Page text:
While Hathaway is ready to advance CSH’s vision for the future, she is also mindful of national current trends. “The biggest challenge facing CSH is similar to other religious organizations, namely attracting and retaining families to become active participants of the congregation,” she said.

 

Not Your Zayde’s Cheder

Darkeinulogo

By Shelley Sackett

 

Congregation Shirat Hayam will unveil Darkeinu (“our way”), a trailblazing post-b’nei mitzvah program modeled on a college education that gives Jewish teens credit toward Kabbalat Torah/Conformation for participating in a broad range of activities that they choose for themselves.

 

Students in grades 8 through 12 can earn credits towards their Darkeinu “degree” by participating in a variety of activities that encompass five basic areas of Jewish life: community services, ritual leadership, community leadership, study and Zionism.

 

“As an educator, I am really enthusiastic about giving teens flexibility and choice,” said Janis Knight, Director of Center for Jewish Education. “One thing is for sure — this isn’t your zayde’s cheder, or even much like your own Hebrew School experience any more!”

 

The program’s real groundbreaking innovation, according to Rabbi Michael Ragozin, is in offering credit for “life experience” already available throughout the North Shore and beyond. Teens can fulfill their course requirements by participating in any number of local programs, such as the Jewish Teen Initiative, the Sloane Fellowship, Lappin Foundation, BBYO, Cohen Camps and more.

 

They also have the option of proposing something they come up with on their own or studying with Rabbi Ragozin in a more traditional setting. Once a month, however, all Darkeinu participants will meet for a light dinner and discussion with the Rabbi and CJE Director as part of a mandatory 9-week character and Jewish values program called “Chai Mitzvah.”

Darkeinu1

 

“By giving teens credit for participating in an array of teen programs already in place, Darkeinu isn’t competing with existing local opportunities. Rather, we are encouraging participation in the unique activities that are right for each teen. Darkeinu is participant-centric, not institution-centric,” Rabbi Ragozin noted.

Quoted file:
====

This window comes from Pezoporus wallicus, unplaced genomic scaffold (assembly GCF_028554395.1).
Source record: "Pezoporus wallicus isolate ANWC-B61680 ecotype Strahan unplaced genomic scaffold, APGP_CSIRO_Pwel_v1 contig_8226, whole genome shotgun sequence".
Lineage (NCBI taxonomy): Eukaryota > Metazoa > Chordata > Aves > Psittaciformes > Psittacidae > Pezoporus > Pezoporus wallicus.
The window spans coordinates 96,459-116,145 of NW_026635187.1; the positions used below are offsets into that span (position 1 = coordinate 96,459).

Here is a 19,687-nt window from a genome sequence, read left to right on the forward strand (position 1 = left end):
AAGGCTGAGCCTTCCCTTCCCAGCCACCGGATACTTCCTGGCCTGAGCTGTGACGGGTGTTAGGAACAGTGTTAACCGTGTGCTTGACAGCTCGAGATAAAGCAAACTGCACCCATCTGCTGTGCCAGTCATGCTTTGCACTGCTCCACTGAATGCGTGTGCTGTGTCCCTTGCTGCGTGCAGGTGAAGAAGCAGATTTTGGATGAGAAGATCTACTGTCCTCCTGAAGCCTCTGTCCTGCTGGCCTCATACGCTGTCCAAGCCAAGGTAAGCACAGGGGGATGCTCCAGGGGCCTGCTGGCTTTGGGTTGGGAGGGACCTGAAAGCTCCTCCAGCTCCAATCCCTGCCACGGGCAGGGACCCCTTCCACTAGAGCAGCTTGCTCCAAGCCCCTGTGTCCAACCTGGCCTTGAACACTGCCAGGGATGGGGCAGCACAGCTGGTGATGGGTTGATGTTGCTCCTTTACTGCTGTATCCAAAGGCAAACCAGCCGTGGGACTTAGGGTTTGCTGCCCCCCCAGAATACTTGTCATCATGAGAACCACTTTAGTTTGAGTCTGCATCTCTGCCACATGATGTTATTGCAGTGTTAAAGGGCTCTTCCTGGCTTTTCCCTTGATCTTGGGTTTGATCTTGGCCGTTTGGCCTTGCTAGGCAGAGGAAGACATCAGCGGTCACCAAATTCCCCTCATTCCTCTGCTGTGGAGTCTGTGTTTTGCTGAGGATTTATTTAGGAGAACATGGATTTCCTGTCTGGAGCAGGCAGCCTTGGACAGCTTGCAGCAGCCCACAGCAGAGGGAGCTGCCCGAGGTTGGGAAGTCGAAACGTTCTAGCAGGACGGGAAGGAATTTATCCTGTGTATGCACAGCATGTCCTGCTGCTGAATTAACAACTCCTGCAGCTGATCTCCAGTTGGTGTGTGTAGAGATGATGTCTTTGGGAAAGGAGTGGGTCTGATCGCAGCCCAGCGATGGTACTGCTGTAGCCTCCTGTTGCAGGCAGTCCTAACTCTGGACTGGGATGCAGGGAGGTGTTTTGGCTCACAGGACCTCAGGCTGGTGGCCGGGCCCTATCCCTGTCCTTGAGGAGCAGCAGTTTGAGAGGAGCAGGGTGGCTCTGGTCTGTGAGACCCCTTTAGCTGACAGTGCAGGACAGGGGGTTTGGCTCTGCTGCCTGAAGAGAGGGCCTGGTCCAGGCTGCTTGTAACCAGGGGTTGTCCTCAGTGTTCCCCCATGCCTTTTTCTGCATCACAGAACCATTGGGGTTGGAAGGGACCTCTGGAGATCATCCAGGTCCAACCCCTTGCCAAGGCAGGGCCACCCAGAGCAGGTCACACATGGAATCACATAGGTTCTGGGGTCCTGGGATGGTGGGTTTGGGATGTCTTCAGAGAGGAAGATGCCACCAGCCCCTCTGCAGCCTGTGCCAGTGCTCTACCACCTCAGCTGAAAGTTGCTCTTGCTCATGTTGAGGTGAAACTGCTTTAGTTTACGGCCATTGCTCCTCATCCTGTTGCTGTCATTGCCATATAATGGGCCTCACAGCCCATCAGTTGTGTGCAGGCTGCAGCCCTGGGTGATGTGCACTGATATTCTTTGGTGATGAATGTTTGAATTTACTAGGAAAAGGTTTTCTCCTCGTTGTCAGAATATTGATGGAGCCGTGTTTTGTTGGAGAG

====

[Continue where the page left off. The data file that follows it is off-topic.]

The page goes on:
Perhaps most revolutionary is that Darkeinu is open to any teen that self-identifies as Jewish and has a whole-hearted interest in building their own authentic Jewish identity as they become an adult.

 

“We’re not trying to make anyone CSH members. We’re just trying to get Jewish kids together to explore being Jewish in their own way,” Knight said, adding, “And they get credit for it.”

 

One prong of the newly crafted CSH Vision Statement reads, “We will deliver the best childhood and teen education on the North Shore,” and Darkeinu helps fulfill that mission. A recent report from the Jewish Education Project, Generation Now: Understanding and Engaging Jewish Teens Today, influenced Knight and Rabbi Ragozin as they brainstormed about Darkeinu. (see http://JewishEdProject.org/GenerationNow.)

 

The JEP study developed core questions for educators to imagine teens asking themselves, such as: Who am I? With whom do I connect? What is my responsibility in the world as a Jewish adult? How do I bring about the change I want to see? “Creating programs and experiences that help teens to ask and look for answers to those questions is our goal,” Knight said.

 

Rabbi Ragozin, who was equally affected by the study, agrees. “We know that Jewish teens are yearning for inspiring opportunities and that meaningful teen engagement opens new worlds of wisdom and practice as they become adults. We want all to have the best Jewish teen experience, whether it’s inside Shirat Hayam or outside,” he said. “But in the short term, our goal is that they feel energized and have fun.”

 

Darkeinu launches at a brunch on Sunday, October 14. For more information or to register, go to bit.ly/RegisterDarkeinu or contact Janis Knight, CJE Director at CJE@ShiratHayam.org or 781-599-8005 x25.

Davening to a different drummer: Meet Cantor Alty Weinreb

 

Aty Weinreb1

 

By Shelley A. Sackett

 

When Alty Weinreb answered the ad Congregation Shirat Hayam placed for a new cantor, it was because he was attracted to its name. “I love music (shirat) and the ocean (hayam), so I thought it might be interesting,” he said from his New York City home. After he experienced Shirat’s Shabbat Renewal Service during a weekend at the Swampscott synagogue as one of three candidates invited for live auditions, he was convinced it was more than an attraction to a name that led him to the Swampcott synagogue — it was bashert (meant to be).